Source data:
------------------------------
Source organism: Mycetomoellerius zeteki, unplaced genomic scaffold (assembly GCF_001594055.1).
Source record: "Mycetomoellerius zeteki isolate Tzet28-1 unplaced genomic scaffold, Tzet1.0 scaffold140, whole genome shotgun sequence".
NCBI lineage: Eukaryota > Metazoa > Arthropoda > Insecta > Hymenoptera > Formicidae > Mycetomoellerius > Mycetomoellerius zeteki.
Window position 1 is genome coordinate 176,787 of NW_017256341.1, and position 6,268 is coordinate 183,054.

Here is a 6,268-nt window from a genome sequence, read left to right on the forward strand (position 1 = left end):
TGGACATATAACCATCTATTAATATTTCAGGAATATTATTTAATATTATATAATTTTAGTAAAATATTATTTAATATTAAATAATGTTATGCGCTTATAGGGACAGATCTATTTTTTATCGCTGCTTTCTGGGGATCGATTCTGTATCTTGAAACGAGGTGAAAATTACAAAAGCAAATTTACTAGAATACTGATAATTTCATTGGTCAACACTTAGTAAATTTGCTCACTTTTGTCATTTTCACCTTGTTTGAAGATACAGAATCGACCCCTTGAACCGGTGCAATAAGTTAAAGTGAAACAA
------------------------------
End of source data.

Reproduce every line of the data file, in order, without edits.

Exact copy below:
Source organism: Mycetomoellerius zeteki, unplaced genomic scaffold (assembly GCF_001594055.1).
Source record: "Mycetomoellerius zeteki isolate Tzet28-1 unplaced genomic scaffold, Tzet1.0 scaffold140, whole genome shotgun sequence".
NCBI lineage: Eukaryota > Metazoa > Arthropoda > Insecta > Hymenoptera > Formicidae > Mycetomoellerius > Mycetomoellerius zeteki.
Window position 1 is genome coordinate 176,787 of NW_017256341.1, and position 6,268 is coordinate 183,054.

Here is a 6,268-nt window from a genome sequence, read left to right on the forward strand (position 1 = left end):
TGGACATATAACCATCTATTAATATTTCAGGAATATTATTTAATATTATATAATTTTAGTAAAATATTATTTAATATTAAATAATGTTATGCGCTTATAGGGACAGATCTATTTTTTATCGCTGCTTTCTGGGGATCGATTCTGTATCTTGAAACGAGGTGAAAATTACAAAAGCAAATTTACTAGAATACTGATAATTTCATTGGTCAACACTTAGTAAATTTGCTCACTTTTGTCATTTTCACCTTGTTTGAAGATACAGAATCGACCCCTTGAACCGGTGCAATAAGTTAAAGTGAAACAA